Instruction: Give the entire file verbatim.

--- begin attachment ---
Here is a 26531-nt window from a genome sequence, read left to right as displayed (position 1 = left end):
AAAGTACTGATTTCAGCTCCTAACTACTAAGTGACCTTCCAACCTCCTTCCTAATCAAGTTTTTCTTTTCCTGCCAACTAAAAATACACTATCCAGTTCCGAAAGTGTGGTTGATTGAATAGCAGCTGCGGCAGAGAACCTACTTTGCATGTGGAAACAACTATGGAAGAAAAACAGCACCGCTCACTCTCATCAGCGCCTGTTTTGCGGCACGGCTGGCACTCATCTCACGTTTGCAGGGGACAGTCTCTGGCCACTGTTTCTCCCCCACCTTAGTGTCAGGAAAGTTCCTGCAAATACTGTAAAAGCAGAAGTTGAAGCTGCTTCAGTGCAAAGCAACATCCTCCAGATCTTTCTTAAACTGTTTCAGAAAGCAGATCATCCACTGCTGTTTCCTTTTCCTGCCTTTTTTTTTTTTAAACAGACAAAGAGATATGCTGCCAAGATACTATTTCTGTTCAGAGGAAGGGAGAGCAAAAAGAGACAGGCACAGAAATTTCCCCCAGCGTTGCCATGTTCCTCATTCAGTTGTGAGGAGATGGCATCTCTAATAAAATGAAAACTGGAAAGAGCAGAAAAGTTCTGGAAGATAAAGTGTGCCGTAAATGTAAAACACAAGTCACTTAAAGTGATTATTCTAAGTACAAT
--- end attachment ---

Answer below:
Here is a 26531-nt window from a genome sequence, read left to right as displayed (position 1 = left end):
AAAGTACTGATTTCAGCTCCTAACTACTAAGTGACCTTCCAACCTCCTTCCTAATCAAGTTTTTCTTTTCCTGCCAACTAAAAATACACTATCCAGTTCCGAAAGTGTGGTTGATTGAATAGCAGCTGCGGCAGAGAACCTACTTTGCATGTGGAAACAACTATGGAAGAAAAACAGCACCGCTCACTCTCATCAGCGCCTGTTTTGCGGCACGGCTGGCACTCATCTCACGTTTGCAGGGGACAGTCTCTGGCCACTGTTTCTCCCCCACCTTAGTGTCAGGAAAGTTCCTGCAAATACTGTAAAAGCAGAAGTTGAAGCTGCTTCAGTGCAAAGCAACATCCTCCAGATCTTTCTTAAACTGTTTCAGAAAGCAGATCATCCACTGCTGTTTCCTTTTCCTGCCTTTTTTTTTTTTAAACAGACAAAGAGATATGCTGCCAAGATACTATTTCTGTTCAGAGGAAGGGAGAGCAAAAAGAGACAGGCACAGAAATTTCCCCCAGCGTTGCCATGTTCCTCATTCAGTTGTGAGGAGATGGCATCTCTAATAAAATGAAAACTGGAAAGAGCAGAAAAGTTCTGGAAGATAAAGTGTGCCGTAAATGTAAAACACAAGTCACTTAAAGTGATTATTCTAAGTACAAT